Having raced the mountain bike the previous weekend, it was time to blast out a season-opening 10K run. There were two events happening near me on Sunday 10th March, but I chose The Stroke Association ‘resolution run’ as it started earlier at 11am.
As per last week, I was sitting in my pyjamas about an hour before the race, and had to get a shift on to prep, travel, and sign-on. It was only a couple of miles from my house so I ran over to warm up. There was a biting wind, so we shuffled inside the lobby of the clubhouse until the late briefing was called outside. Due to a badly churned up path, the course had been altered to 4 x 2.5 km laps. As we lined up, everyone looked at each other and was hesitant. I ended up on the front line, and thought, “well, I’ll be passed, but at least I’ll not get held up myself”.
Off we went, slightly fast as usual. I was tucked behind the bicycle that would guide us around the first lap. After a few minutes, as my pace settled, I glanced over my shoulder and was surprised to see the next runners at least 100m behind and in no particular hurry. Strange. Maybe the fast ones are letting me pace the first lap or two then will burn past when I’m done? The course was pretty level, but there were a few dips and twists, as well as some grass and mucky paths. Perfect terrain for me, but perhaps making some of the others cautious. Unfortunately, the strong wind also appeared to only hit us in the face, being more sheltered on the down-wind leg. It can be psychologically arresting if nothing else, but again, something I’m used to from the hills.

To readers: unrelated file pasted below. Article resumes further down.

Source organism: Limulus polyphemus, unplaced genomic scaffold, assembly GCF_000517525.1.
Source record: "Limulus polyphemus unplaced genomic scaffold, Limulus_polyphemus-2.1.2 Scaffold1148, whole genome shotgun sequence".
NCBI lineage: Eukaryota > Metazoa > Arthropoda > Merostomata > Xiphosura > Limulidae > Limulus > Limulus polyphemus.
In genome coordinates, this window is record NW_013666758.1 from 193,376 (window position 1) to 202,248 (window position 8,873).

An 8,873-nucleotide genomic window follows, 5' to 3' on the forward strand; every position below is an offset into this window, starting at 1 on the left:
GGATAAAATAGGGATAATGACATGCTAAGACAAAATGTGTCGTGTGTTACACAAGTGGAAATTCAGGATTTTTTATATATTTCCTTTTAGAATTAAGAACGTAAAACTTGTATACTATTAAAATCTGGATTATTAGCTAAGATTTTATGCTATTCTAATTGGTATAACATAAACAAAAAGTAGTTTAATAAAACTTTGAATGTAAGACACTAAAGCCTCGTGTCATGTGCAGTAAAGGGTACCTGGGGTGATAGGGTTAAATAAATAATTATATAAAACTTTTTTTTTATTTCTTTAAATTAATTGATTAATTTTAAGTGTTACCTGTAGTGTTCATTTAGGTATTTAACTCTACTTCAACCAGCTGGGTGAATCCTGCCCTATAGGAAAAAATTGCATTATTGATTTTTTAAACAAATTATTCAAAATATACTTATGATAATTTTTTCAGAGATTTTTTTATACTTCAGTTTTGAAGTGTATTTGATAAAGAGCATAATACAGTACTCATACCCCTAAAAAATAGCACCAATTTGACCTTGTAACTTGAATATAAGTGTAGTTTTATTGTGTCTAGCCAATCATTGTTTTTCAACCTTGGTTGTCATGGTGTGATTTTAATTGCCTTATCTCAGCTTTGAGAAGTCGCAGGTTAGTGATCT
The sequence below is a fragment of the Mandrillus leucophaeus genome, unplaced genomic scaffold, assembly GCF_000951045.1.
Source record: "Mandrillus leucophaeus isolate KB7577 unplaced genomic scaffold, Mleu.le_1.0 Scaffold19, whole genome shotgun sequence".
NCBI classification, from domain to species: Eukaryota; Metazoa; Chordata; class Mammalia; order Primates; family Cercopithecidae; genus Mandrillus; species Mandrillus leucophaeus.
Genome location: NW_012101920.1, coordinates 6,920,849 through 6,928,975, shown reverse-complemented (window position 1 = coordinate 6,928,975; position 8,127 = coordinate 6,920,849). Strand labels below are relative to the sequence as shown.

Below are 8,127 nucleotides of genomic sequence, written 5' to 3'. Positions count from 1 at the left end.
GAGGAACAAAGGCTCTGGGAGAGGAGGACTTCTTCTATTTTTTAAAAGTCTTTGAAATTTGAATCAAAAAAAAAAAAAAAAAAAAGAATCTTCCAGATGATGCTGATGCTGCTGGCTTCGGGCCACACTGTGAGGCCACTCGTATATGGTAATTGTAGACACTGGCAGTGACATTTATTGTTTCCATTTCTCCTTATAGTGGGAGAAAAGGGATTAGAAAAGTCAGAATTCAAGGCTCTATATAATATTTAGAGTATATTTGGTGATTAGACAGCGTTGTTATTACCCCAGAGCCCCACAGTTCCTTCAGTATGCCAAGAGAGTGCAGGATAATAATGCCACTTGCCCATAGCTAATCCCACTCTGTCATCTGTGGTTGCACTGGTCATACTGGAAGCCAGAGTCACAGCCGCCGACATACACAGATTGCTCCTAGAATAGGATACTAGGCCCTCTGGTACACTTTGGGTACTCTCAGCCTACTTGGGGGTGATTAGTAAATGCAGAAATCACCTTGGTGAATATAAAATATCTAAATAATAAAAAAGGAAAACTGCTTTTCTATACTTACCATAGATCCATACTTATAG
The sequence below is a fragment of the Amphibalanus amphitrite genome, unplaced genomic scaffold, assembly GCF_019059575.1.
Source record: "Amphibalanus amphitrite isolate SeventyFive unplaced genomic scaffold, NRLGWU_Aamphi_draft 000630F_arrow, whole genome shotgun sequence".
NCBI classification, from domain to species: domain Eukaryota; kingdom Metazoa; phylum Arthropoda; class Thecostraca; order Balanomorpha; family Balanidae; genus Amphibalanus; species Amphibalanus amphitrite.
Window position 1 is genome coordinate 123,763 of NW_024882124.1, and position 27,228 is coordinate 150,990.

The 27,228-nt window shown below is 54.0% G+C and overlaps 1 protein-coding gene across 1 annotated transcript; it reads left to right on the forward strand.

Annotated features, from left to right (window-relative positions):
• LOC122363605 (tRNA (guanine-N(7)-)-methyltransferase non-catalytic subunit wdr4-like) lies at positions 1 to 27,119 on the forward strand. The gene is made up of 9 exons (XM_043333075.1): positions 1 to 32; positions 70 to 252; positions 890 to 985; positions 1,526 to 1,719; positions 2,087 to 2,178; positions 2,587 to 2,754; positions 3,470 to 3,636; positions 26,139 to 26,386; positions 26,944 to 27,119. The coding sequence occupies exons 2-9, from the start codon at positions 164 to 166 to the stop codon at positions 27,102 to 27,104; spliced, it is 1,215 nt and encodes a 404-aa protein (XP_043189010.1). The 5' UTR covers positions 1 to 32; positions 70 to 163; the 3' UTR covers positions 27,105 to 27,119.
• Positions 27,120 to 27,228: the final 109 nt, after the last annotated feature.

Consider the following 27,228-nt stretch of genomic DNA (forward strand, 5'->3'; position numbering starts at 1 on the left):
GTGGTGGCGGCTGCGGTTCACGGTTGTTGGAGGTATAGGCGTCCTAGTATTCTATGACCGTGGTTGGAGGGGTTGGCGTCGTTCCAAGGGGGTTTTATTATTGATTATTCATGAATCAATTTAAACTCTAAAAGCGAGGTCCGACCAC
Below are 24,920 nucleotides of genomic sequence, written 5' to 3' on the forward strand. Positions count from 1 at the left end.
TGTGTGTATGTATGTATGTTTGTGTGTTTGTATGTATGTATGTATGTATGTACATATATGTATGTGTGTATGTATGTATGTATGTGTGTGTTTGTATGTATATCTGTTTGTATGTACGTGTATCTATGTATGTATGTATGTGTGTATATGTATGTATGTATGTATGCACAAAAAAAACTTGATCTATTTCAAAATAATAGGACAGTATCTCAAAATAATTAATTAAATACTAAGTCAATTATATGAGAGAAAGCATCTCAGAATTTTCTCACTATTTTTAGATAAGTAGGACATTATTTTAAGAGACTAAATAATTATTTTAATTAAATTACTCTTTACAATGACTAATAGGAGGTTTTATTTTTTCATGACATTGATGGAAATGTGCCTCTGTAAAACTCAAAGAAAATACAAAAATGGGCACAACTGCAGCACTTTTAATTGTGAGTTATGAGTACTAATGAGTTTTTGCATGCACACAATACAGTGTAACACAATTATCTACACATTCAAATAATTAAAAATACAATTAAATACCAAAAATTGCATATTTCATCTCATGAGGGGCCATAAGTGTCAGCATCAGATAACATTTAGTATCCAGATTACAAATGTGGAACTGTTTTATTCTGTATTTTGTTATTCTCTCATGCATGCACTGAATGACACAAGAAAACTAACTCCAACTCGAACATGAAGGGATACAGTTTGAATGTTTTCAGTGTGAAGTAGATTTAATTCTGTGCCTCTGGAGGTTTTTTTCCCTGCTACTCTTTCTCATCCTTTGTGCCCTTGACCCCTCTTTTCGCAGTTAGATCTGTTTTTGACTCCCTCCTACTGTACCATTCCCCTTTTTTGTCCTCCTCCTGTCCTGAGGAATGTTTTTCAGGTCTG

After 2 laps (19:50) I started to lap a serious amount of people and could no longer see 2nd place. It hit me that I was going to win this, but I had to keep lit to try for my goal of 40 minutes. I was 12 seconds outside in the end, which I’ll blame on the wind. I got to break the tape which was fun, and won a little Sony mp3 player!
The next finishers were some minutes behind. I felt a little guilty, but I paid my money to try my best against the clock: the other runners are just motivation, not targets. Winning is a new concept to me. The race later in the day was more as expected – I heard the winner took only 34 minutes. I got lucky that all the fast people wanted a lie-in!